Dhoni hit 148 that day, and India ended up with a slim first innings lead. The realisation did briefly dawn on the nation that here was a wicketkeeper batsman the like of whom India had never known before. It would be a while before the public would quickly transition into their favourite pastime of looking a gift horse in the mouth.
By the end of the tour, Dhoni had struck 68, 72 not out and 77 not out in the ODIs that followed, to win India the series emphatically and earn sumptuous praise for his batting and hair style from Pervez Musharraf.
There was a third special six. It came about at Chennai against Australia earlier this year. It was the first Test of the series and a titanic tussle had ensued for the upper hand.
Australia had scored 380 and India were in a spot of bother at 196 for four when Dhoni walked in. Not only was it a crucial phase for the Test and series, it was also a moment of reckoning for Dhoni himself. After the World Cup win, India had lost eight away Tests, four in England and four in Australia. Seven of them had come under his leadership. In the interim period, home series against West Indies and New Zealand had been won, but they had been largely taken for granted by the press and public. India had struggled abroad with poor bowling and ageing senior cricketers.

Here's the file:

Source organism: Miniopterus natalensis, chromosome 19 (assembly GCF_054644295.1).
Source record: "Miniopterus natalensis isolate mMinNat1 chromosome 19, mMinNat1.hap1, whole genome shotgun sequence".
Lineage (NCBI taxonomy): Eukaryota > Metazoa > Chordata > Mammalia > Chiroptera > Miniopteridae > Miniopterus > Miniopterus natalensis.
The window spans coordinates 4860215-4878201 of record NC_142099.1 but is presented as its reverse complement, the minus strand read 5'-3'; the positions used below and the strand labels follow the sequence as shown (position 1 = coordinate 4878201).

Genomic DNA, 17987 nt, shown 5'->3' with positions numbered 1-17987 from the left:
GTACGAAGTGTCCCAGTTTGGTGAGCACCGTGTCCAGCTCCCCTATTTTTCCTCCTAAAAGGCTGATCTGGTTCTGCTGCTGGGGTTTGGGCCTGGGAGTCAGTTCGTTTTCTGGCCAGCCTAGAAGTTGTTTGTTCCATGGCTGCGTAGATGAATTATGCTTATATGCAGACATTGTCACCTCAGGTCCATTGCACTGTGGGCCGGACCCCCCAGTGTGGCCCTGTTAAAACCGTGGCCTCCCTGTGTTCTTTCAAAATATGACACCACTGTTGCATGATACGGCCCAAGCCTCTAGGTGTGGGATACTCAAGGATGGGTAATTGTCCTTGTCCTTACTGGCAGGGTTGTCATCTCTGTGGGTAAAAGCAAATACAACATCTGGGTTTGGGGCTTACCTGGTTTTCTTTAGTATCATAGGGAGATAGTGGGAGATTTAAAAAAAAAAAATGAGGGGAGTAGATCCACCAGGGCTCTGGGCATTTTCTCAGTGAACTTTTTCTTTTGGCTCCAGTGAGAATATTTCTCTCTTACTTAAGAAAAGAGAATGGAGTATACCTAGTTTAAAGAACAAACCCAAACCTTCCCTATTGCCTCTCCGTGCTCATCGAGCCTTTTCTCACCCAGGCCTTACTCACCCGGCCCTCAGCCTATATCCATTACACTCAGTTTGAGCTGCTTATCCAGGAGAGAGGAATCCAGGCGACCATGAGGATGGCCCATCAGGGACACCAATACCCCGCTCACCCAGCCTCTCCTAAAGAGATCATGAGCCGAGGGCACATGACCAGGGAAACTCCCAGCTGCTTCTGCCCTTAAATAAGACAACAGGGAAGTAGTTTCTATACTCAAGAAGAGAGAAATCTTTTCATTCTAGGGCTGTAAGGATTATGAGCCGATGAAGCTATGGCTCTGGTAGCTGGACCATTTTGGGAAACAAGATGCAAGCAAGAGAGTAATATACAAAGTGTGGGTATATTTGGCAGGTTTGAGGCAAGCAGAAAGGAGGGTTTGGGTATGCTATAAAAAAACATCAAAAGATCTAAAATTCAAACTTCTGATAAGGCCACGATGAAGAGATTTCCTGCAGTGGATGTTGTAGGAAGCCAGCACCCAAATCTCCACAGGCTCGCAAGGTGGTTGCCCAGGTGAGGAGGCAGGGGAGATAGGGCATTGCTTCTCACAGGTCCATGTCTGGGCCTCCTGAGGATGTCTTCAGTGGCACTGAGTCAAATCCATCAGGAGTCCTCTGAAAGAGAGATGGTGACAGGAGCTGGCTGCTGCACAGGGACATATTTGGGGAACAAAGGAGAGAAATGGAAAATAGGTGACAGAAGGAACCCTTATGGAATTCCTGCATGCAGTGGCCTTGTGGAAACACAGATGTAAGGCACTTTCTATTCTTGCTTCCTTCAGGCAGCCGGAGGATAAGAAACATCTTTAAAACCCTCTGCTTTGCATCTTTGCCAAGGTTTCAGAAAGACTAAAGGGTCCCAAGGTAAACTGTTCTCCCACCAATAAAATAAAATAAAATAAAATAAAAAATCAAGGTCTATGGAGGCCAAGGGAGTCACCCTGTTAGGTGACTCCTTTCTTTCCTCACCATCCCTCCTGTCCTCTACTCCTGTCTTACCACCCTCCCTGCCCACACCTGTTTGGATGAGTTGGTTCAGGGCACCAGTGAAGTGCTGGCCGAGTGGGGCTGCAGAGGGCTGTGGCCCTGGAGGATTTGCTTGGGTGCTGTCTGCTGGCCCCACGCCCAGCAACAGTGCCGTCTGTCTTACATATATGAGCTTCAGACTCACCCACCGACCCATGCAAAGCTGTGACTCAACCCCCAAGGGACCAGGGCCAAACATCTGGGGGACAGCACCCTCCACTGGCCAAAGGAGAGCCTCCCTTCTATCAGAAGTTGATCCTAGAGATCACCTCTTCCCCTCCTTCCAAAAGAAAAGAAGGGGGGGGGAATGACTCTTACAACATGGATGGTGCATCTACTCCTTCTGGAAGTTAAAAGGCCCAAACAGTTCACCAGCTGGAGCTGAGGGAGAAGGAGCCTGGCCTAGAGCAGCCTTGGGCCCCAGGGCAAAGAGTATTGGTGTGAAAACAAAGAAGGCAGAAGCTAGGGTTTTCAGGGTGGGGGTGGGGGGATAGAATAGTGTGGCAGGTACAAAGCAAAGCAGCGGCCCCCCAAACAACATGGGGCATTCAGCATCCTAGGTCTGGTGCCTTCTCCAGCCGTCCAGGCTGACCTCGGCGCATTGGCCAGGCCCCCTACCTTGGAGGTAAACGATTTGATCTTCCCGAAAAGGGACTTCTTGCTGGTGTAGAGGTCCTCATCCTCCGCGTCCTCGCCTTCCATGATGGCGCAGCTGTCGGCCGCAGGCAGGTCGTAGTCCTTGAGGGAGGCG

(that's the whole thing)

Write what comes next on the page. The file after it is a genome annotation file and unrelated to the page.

And once a new-look line up had been fielded, they had been defeated 2-1 at home by a superbly equipped England side. The calls for Dhoni’s head had risen to a deafening chorus. It was primarily the lack of alternatives that had saved his job at the helm. Now Dhoni proceeded to script his destiny with his bat. After a period of sensible consolidation, Moses Henriques was brought on for a fresh spell. Off his first ball, Dhoni planted his left-foot down the wicket and launched him over mid-off for a spectacular six.
The stroke will continue to send shivers down the spine of the hapless bowler for a number of years to come. It will also go down as an audacious triumph of strategy. The Indian captain picked the bowlers to hit and the spots to hit them with aplomb. And when the ball was new and hard, he shrewdly capitalised on it to plunder a flurry of boundaries, snatching the initiative briskly and surely out of the grasp of Australia.
Dhoni went on to hit an epic 224 and Australia never recovered, not in the match, not on the tour. India won the series 4-0, like so many of Dhoni’s achievements a first for the country. In the course of the demolition, Dhoni became the most successful captain of India. He also silenced the rather ridiculous line of reasoning, driven by specific agendas or glaring errors of perception, that he did not possess the technique to bat in Test matches. Dhoni’s saga of successes is plentiful, but these three sixes provide a snapshot of path through which his brilliant star has risen across the skies of Indian cricket.